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Japanese Encoding Methods
Encoding Types

This will introduce some to, and help others with, the tricky business of displaying Japanese characters over the Internet or e-mail. There are three common encoding types:

1) JIS
JIS stands for "Japanese Industrial Standard." JIS is basically a mixture of the Japan version of ANSI (American National Standards Institute), and UL (Underwriter's Laboratory). The term "JIS" is used in the JIS is the term that one will come across when this standard is used. Overall it is probably the best for communication purposes being a 7-bit code using escape sequences and ASCII characters to encode the Japanese characters. One is strongly encouraged to use JIS if one can. Most browsers will recognize all three encoding types, but JIS will alert the browser to switch to Japanese.

2) EUC
EUC stands for "Extended Unix Code." EUC is a subset of a more widely ranged (but underused) method used for encoding many of the worlds various languages. This server works with EUC internally. EUC is more or less JIS without the escape sequences, and the 8th bit turned on in encoded bytes.

3) Shift-JIS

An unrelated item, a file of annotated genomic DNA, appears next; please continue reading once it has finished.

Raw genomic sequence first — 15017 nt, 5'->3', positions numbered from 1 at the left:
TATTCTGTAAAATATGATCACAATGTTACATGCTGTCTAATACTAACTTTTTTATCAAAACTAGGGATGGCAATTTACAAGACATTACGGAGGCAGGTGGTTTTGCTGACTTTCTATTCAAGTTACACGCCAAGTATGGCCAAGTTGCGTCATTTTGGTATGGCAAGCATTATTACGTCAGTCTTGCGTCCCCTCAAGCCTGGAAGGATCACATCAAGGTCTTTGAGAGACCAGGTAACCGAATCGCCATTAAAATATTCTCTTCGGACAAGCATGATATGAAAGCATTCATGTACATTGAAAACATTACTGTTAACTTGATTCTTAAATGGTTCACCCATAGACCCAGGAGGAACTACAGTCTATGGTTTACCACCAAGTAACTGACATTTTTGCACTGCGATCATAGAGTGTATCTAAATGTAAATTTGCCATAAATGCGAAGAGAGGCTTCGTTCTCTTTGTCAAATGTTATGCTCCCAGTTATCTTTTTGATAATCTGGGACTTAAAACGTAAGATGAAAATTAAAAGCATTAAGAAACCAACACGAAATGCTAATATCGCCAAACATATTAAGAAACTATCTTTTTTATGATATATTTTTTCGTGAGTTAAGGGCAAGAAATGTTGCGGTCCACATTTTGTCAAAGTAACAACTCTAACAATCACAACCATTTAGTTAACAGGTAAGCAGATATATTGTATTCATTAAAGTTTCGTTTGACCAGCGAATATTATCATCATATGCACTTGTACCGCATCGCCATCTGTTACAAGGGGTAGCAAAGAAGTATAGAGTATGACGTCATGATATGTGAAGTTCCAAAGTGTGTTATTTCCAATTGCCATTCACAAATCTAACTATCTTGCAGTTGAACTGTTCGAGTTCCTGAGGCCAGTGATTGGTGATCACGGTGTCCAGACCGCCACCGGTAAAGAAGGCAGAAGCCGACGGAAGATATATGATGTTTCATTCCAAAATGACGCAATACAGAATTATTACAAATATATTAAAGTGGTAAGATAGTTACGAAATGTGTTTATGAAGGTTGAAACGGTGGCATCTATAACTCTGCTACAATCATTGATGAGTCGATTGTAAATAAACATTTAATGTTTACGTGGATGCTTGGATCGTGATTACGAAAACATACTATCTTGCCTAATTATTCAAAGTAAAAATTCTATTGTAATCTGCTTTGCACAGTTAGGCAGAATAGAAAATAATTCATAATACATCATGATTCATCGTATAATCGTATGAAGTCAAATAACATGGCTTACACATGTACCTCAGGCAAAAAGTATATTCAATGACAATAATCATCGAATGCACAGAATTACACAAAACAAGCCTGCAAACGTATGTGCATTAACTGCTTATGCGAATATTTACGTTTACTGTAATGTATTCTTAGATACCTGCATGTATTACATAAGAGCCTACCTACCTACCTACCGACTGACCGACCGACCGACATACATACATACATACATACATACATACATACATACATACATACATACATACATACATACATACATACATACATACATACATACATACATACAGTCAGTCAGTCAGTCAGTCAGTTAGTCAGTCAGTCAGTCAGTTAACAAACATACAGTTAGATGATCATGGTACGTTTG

I have seen this referred to as Sh*t-JIS. It is wildly unpopular with people who do a lot of translation work and due to it being a Microsoft product one will probably not be able to escape it.

Unicode is an up and coming standard that is not yet widely supported. It was designed by the Unicode Consortium and can be used to represent most of the world's languages.

Reading Japanese with Netscape

Navigator has been designed to understand all the above encoding methods but, surprise surprise, sometimes it does not. Here are some options to try if the page you are viewing does not load, as it should:

1) Hit reload on your browser.

2) In Netscape go to View/Encoding/Japanese (Auto-Detect).

Click here for more information about displaying Japanese characters.

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